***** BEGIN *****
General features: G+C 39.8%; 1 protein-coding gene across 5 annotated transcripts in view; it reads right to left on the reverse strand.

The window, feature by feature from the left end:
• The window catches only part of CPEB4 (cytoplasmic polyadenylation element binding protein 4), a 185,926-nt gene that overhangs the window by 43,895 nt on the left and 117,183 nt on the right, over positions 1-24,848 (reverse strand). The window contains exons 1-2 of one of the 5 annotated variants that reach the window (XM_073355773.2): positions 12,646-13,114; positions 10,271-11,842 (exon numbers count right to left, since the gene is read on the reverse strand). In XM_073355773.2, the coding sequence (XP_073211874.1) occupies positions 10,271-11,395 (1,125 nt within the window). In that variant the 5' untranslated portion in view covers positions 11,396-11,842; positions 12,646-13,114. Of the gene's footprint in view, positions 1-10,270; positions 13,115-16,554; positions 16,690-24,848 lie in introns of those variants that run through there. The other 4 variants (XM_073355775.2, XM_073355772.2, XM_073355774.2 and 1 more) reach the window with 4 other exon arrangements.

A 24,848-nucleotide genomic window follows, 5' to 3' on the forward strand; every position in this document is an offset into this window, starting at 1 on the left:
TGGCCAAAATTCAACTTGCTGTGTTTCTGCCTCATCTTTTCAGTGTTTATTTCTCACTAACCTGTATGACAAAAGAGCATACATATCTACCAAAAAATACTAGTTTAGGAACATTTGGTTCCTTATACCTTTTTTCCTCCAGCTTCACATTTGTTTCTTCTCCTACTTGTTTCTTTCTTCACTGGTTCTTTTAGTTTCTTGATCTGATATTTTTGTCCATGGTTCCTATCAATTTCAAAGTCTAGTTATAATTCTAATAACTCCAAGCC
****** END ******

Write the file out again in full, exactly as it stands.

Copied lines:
General features: G+C 39.8%; 1 protein-coding gene across 5 annotated transcripts in view; it reads right to left on the reverse strand.

The window, feature by feature from the left end:
• The window catches only part of CPEB4 (cytoplasmic polyadenylation element binding protein 4), a 185,926-nt gene that overhangs the window by 43,895 nt on the left and 117,183 nt on the right, over positions 1-24,848 (reverse strand). The window contains exons 1-2 of one of the 5 annotated variants that reach the window (XM_073355773.2): positions 12,646-13,114; positions 10,271-11,842 (exon numbers count right to left, since the gene is read on the reverse strand). In XM_073355773.2, the coding sequence (XP_073211874.1) occupies positions 10,271-11,395 (1,125 nt within the window). In that variant the 5' untranslated portion in view covers positions 11,396-11,842; positions 12,646-13,114. Of the gene's footprint in view, positions 1-10,270; positions 13,115-16,554; positions 16,690-24,848 lie in introns of those variants that run through there. The other 4 variants (XM_073355775.2, XM_073355772.2, XM_073355774.2 and 1 more) reach the window with 4 other exon arrangements.

A 24,848-nucleotide genomic window follows, 5' to 3' on the forward strand; every position in this document is an offset into this window, starting at 1 on the left:
TGGCCAAAATTCAACTTGCTGTGTTTCTGCCTCATCTTTTCAGTGTTTATTTCTCACTAACCTGTATGACAAAAGAGCATACATATCTACCAAAAAATACTAGTTTAGGAACATTTGGTTCCTTATACCTTTTTTCCTCCAGCTTCACATTTGTTTCTTCTCCTACTTGTTTCTTTCTTCACTGGTTCTTTTAGTTTCTTGATCTGATATTTTTGTCCATGGTTCCTATCAATTTCAAAGTCTAGTTATAATTCTAATAACTCCAAGCC